Zombies and Plagues and Hunger Games, Oh My! Hollywood’s Obsession With Dystopia

'Allegiant,' the latest dystopian tale from Hollywood opens today.

‘Allegiant,’ the latest dystopian tale from Hollywood opens today.

In the beginning, there was the Garden of Eden, a utopia. Thinks went south pretty quickly after that. Since then, humanity has searched for another heaven on earth with little success. What they have been finding is the opposite, dystopias, especially in literature and in film. From Gulliver’s Travels though the latest installment of Katniss Eberdeen’s straight arrow search for justice, dystopian societies have shown our increasing unease with the world around us.

Scores of books and now lots of Hollywood movies take place in these worlds where people struggle against plagues, zombies, lack of food, lack of water, political upheavals and any other form of cultural corruption. Over 300 films have been released since 1940 that can be defined as dystopian. Survival is not a daily rat race or erroneously making a butt call. It is a day-to0day struggle simply to eat and avoid death. While the films we see in the theaters are dystopias, but there are not your father’s dystopias.

'Mad Max:Fury Road'

‘Mad Max:Fury Road’

The earliest dystopian worlds were political and metaphorical commentaries. Gulliver’s Travels or Metropolis, Brave New World or 1984 were insightful and disturbing looks at what our world may actually become. Sure “Lord of the Flies,” ‘Children of Men,’ “Brazil” and others carry that meaningful tradition on, but dystopias we see today are mere plot devices designed to appeal to a young demographic, especially young women and men.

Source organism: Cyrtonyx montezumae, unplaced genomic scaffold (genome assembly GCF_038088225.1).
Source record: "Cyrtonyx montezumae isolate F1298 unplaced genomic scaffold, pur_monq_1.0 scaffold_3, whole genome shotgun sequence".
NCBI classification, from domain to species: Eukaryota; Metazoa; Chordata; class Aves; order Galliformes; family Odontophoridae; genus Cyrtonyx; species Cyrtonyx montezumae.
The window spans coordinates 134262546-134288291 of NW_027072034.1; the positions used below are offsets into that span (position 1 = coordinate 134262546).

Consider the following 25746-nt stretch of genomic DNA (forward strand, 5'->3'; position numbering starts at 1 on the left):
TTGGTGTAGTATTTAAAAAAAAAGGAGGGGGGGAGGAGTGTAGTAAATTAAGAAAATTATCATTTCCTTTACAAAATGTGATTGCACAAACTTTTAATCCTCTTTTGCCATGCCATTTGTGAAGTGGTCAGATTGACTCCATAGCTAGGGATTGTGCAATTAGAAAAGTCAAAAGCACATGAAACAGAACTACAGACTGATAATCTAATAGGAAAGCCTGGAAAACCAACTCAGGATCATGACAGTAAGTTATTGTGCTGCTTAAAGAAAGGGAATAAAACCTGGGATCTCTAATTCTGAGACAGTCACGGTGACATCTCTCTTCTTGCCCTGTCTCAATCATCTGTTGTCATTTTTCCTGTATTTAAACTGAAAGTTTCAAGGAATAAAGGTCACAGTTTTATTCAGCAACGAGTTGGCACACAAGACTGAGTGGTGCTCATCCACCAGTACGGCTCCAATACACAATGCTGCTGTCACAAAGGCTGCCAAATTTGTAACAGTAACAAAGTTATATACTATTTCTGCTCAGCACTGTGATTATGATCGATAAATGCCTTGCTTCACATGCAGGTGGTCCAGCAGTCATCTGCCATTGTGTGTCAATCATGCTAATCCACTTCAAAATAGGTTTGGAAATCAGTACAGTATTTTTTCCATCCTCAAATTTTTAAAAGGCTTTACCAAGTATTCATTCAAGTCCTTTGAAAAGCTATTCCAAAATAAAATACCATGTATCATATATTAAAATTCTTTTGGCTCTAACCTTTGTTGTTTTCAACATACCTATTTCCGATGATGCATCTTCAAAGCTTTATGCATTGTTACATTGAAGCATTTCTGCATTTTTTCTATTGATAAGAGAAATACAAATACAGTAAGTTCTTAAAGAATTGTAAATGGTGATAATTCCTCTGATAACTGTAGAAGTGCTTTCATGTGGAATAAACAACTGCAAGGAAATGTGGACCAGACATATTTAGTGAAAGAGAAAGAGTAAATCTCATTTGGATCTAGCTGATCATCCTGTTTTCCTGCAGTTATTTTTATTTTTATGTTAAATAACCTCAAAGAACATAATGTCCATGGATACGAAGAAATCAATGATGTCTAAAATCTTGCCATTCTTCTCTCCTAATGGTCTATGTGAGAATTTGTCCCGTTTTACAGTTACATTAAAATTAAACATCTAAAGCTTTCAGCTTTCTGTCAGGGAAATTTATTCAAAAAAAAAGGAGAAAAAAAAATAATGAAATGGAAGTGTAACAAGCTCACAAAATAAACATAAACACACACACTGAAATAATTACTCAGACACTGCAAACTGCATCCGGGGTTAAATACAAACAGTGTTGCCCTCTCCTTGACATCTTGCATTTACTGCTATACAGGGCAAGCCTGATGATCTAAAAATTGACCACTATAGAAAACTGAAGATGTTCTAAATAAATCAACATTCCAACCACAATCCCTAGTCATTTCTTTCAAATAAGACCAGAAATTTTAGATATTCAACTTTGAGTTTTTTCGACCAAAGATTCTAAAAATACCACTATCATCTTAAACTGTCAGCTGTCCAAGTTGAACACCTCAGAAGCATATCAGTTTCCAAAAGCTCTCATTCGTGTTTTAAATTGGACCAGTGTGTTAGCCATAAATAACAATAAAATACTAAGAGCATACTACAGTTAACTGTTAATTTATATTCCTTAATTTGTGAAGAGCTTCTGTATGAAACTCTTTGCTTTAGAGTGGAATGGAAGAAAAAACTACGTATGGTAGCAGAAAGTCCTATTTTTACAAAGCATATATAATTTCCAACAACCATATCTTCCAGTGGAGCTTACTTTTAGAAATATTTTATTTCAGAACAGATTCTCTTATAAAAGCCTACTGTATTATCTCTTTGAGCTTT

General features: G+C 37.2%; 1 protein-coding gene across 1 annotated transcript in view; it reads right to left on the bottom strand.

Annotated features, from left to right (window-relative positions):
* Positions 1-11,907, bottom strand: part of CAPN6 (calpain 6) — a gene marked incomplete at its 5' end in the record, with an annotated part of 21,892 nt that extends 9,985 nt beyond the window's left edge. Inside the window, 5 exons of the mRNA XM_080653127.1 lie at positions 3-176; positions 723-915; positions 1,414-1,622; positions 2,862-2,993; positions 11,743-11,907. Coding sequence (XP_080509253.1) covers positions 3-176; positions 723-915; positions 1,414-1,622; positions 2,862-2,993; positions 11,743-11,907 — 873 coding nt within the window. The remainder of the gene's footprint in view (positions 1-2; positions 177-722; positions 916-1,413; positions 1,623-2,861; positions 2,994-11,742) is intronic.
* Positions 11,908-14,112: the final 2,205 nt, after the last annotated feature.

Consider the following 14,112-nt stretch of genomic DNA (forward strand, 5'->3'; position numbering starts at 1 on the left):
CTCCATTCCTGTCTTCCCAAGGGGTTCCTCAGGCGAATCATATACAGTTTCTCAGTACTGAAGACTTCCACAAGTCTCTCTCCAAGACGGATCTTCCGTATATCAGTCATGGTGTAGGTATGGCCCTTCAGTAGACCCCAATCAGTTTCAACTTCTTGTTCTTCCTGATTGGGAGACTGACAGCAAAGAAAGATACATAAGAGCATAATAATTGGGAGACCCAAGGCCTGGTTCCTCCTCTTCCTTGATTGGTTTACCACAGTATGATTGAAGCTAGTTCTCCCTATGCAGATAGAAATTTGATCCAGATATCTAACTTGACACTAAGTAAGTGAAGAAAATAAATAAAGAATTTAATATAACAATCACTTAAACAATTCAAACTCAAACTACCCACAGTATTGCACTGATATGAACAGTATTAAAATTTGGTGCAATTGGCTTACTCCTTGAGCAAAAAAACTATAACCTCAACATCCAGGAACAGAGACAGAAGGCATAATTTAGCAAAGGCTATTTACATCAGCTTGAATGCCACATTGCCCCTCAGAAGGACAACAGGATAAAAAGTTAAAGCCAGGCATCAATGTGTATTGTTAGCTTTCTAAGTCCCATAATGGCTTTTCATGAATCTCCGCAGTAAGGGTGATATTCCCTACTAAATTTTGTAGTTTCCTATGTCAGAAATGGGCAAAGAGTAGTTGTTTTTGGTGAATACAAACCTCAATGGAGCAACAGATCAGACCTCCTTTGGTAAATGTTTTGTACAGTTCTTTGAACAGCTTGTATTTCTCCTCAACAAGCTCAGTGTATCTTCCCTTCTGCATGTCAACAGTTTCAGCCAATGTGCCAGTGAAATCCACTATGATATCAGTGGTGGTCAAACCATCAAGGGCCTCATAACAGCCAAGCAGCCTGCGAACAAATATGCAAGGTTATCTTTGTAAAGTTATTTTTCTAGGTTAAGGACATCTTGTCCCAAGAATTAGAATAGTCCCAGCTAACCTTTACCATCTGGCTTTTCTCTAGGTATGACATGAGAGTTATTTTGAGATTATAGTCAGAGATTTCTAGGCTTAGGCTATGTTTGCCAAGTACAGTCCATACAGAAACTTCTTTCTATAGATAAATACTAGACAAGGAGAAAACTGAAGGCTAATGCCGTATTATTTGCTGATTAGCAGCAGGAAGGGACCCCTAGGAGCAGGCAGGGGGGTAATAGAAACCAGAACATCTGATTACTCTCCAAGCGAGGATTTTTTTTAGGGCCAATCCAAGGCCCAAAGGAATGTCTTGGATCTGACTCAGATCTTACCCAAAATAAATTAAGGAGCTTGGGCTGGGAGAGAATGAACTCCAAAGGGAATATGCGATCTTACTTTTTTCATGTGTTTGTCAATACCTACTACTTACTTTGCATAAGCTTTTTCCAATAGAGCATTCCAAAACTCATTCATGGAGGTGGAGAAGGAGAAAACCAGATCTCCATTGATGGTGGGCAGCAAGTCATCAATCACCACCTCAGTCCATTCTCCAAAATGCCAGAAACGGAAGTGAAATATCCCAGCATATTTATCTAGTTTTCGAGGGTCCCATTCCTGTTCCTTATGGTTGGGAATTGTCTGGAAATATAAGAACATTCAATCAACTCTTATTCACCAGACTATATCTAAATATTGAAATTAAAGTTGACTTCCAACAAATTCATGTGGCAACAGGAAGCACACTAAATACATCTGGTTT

“The Hunger Games” feature a young woman in a class segmented society. The “Divergent” series has a young woman whose differences makes her a hero. “Mad Max Fury Road” centers around a woman looking for her home. The worlds they inhabit are certainly dystopian, but these films have more in common with Joseph Campbell’s “heroes journey” than “1984’s” totalitarian oppression. In the course of these films, the hero grows and blossoms. It is more hopeful than a traditional dystopia. In essence, they empower the viewer to imagine themselves in that role. Positive as it may be, it is not a commentary on what is wrong with our societies.

Jennifer Lawrence in 'The Hunger Games' series

Jennifer Lawrence in ‘The Hunger Games’ series

Let’s look more closely at these places. Films like The “Divergent” Series make the pretense of being without prejudice. They may even have a few featured actors of color, but these stories are mostly about white people and white society dealing with hard times. In the book, Katniss Eberdeen is ‘olive skinned’, not a star of Jennifer Lawrence’s beauty. As one wag put it, in “The Hunger Games” things are so bad that Liam Hemsworth, you know that incredibly good looking guy from Australia, has even bottomed out. These dystopias are about white people who are subjugated not about brown or yellow people.

Why is this? Simple, because Hollywood’s utopia is green, as in dollars. Distributor Lionsgate made a fortune with “The Hunger Games.” The first installment alone grossed over $650 million. Add in the other installments and the total is in the billions. There is money to be made in making dystopias, but only if they star beautiful white people. So Hollywood does what Hollywood does best. It copies itself. Now we have an apocalyptic fantasies abounding.

A zombie from 'The Walking Dead.'

A zombie from ‘The Walking Dead.’

Granted the success of these films does tap into our zeitgeist of fear. Zombies are a metaphor for the breakdown in community and family as well as a fear of viral infections. “Hunger Games” plugs into the increasing stratification of our society. “Mad Max” tackles nuclear destruction, and so on. Some will argue these are surface fears since we are already in a dystopia. Really? Yep, they will point out that we have global warming, unending wars, pandemics, starvation, pollution and class warfare. Oh yeah, how many of your co-workers could be described as zombies? So maybe we are already in a wonderland of misery.

So this weekend, when you go see the opening of the latest thriller taking place in a world where things are all mucked up, remember this. We’re no where near a utopia. We’re in a dystopia. Need more proof? Just watch the presidential candidates.

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